Teresa Strad went to Antarctica to run a half-marathon. Considering the farthest she had ever run in one go during training was three miles, the endeavor would have been a challenge even without the white-out, below-freezing weather conditions. Undaunted, Ms. Strad completed the half-marathon. Then she kept running.
Ms. Strad went to Antarctica to run 13.1 miles, but she ran 26.2, completing her first-ever full marathon, the 2015 Antarctic Ice Marathon.
After 8 hours, 59 minutes, and 40 seconds, she proudly ran through the finish line with a couple of stuffed toy penguin companions and the Cayman Islands flag.
“Before I left, I thought … do your best and go for it,” Ms. Strad said, “because at the end of the day, it’s all in the mind. If you’ve got the ability and the stamina … just get up and go and do something you really want to.”
“I legged it, and did it,” she said.
As she recounts her trip to the icy continent, it’s clear that for Ms. Strad, completing the marathon was just one part of an unforgettable adventure that began last year when she decided on a whim after leafing through a travel book that a marathon in Antarctica would be the perfect addition to her bucket list.
After months of preparation, Ms. Strad traveled to Punta Arenas, Chile, with her husband and a friend, a few days before the marathon was scheduled to take place on Nov. 19. There, all the marathoners – about 50 – met for the first time.
Ms. Strad, who was a nurse for 30 years, said most of the other runners were seasoned athletes. Some were in Antarctica to be able to say that they had completed marathons on all seven continents.
Due to poor weather conditions, the group was delayed. Finally, they boarded a windowless cargo jet – a Russian Ilyushin 76 – for the four-and-a-half-hour flight from Chile to Antarctica.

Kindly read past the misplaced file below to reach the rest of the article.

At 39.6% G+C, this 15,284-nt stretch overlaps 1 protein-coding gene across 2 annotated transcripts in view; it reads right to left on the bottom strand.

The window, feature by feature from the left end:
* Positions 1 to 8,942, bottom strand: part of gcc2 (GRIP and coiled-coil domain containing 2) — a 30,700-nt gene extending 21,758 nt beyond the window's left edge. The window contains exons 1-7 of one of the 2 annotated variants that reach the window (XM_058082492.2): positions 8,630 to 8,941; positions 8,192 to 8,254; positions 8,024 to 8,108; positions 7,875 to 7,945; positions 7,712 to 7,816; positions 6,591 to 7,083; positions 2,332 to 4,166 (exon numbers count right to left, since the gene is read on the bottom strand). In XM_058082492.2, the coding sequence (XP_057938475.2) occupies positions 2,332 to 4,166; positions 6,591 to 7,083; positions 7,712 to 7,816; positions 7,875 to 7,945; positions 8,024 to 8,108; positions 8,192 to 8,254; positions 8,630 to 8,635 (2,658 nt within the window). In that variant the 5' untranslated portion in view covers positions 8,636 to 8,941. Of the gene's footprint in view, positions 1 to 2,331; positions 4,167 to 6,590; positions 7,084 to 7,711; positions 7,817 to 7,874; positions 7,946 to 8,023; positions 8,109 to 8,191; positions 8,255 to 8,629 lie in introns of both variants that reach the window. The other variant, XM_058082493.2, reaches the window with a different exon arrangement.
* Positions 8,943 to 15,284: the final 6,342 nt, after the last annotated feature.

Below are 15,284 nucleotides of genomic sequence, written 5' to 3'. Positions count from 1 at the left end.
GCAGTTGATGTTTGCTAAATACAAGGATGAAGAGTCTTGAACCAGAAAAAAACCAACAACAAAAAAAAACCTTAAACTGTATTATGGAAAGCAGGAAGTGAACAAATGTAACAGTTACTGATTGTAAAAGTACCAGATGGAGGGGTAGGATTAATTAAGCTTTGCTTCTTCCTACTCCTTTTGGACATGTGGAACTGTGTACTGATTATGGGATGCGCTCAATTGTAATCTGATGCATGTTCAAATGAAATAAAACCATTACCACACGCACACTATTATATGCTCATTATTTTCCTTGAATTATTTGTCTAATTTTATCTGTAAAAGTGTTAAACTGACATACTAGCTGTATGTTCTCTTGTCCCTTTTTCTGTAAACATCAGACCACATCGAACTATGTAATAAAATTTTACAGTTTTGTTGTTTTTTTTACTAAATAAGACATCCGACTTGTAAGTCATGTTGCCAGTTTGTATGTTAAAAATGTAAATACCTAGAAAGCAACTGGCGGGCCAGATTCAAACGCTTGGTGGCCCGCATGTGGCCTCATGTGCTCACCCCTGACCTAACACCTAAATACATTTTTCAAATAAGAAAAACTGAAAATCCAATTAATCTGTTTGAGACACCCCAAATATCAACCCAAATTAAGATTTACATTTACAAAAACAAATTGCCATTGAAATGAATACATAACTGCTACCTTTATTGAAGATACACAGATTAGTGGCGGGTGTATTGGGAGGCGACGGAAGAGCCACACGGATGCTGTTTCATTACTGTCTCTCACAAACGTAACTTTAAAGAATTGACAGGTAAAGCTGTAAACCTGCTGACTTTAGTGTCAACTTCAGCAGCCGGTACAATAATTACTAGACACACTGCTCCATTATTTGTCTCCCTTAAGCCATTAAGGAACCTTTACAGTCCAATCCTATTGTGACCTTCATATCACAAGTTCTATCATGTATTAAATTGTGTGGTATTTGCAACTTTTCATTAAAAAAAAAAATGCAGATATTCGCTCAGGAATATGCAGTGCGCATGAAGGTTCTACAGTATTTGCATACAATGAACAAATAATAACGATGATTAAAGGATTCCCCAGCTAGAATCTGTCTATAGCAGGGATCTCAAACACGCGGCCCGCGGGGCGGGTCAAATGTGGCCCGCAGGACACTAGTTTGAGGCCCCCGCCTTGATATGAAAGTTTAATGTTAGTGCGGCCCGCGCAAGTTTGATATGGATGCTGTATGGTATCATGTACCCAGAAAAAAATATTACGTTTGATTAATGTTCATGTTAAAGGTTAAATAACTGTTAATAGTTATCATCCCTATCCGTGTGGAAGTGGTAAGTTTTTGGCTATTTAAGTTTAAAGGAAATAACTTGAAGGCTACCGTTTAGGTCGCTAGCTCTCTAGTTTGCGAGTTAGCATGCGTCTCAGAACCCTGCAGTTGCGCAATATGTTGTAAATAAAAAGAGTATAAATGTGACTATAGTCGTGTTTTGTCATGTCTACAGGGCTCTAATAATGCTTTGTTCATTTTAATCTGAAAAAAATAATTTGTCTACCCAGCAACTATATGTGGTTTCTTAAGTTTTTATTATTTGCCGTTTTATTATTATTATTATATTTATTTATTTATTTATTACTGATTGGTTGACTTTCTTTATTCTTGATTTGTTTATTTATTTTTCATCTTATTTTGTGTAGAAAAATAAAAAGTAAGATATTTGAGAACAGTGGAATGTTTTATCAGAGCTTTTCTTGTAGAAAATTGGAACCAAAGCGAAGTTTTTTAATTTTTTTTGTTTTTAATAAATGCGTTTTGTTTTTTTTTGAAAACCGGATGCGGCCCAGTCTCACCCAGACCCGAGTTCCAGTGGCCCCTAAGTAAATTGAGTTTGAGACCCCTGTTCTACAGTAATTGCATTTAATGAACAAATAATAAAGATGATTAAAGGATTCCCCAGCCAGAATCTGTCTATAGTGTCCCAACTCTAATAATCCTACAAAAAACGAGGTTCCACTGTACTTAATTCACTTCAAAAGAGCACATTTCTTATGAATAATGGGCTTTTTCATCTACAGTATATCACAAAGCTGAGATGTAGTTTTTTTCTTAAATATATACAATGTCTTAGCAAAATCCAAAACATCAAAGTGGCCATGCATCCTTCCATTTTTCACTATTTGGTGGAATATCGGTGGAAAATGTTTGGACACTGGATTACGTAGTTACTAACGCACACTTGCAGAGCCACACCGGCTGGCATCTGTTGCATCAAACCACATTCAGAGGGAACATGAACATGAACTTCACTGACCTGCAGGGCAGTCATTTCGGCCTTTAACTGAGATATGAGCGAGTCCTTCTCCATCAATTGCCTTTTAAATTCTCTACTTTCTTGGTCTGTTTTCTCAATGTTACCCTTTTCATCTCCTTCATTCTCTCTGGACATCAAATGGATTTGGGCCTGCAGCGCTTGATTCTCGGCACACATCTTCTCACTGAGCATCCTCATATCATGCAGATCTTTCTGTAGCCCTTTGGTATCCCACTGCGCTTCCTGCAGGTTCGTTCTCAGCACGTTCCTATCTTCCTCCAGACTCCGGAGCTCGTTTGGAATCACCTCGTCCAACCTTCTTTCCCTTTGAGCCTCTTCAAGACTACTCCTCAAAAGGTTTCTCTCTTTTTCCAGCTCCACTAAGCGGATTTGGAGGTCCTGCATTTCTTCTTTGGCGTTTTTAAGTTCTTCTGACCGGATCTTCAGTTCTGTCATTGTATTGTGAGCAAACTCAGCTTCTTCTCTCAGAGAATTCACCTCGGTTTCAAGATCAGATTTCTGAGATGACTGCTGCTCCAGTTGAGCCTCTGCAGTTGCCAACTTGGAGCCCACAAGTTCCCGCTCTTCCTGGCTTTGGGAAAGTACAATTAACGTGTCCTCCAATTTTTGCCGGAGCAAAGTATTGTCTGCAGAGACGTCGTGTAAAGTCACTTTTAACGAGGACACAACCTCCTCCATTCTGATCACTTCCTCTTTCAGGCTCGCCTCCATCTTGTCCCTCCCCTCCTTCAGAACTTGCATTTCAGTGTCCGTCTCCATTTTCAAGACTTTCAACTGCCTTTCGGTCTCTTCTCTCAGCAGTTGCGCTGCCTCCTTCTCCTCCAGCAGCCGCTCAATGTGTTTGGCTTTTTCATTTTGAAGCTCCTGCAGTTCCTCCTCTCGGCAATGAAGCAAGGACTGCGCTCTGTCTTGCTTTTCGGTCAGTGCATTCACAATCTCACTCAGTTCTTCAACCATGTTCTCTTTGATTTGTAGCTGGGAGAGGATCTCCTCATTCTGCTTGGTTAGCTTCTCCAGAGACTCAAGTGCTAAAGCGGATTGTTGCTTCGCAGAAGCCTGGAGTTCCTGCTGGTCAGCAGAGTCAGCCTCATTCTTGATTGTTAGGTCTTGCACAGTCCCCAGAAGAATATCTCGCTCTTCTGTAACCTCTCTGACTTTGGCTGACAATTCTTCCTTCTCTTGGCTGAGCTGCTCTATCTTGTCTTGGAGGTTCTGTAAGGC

The first glimpse of the continent was amazing, Ms. Strad said.
“It’s completely white. They land on blue ice, nature’s homemade runway. We get out, we’re just in awe of our surroundings. Beautiful blue skies, the mountains … I fell in love with it straightaway.”
After the group made it to their base camp, rows of colorful clamshell-shaped tents set up against a backdrop of dramatic mountains – which were 1.2 miles away but seemed much closer – there was a safety meeting in the mess tent. They were told not to go beyond the red flags around the edge of the camp.
“Between us and those mountains is a crevasse field,” Ms. Strad said. “So apparently, someone actually took out one of the snow bikes past the red flags, and … lost the bike down a crevasse. He was so lucky.”
The race, postponed by a day, was now set for noon on Nov. 20, but on the evening of Nov. 19, the competitors were told that the race would begin earlier, as bad weather was predicted to roll in.
Race organizer Richard Donovan had asked Ms. Strad if she might consider running the full marathon, but she did not make up her mind about whether to attempt it until right before the race began. She teamed up with a new friend and they decided to run together.
The bad weather that was predicted came in quickly.
“It was white-out. You couldn’t see in front of your face. You couldn’t see the mountains … it was getting cold.” Ms. Strad said.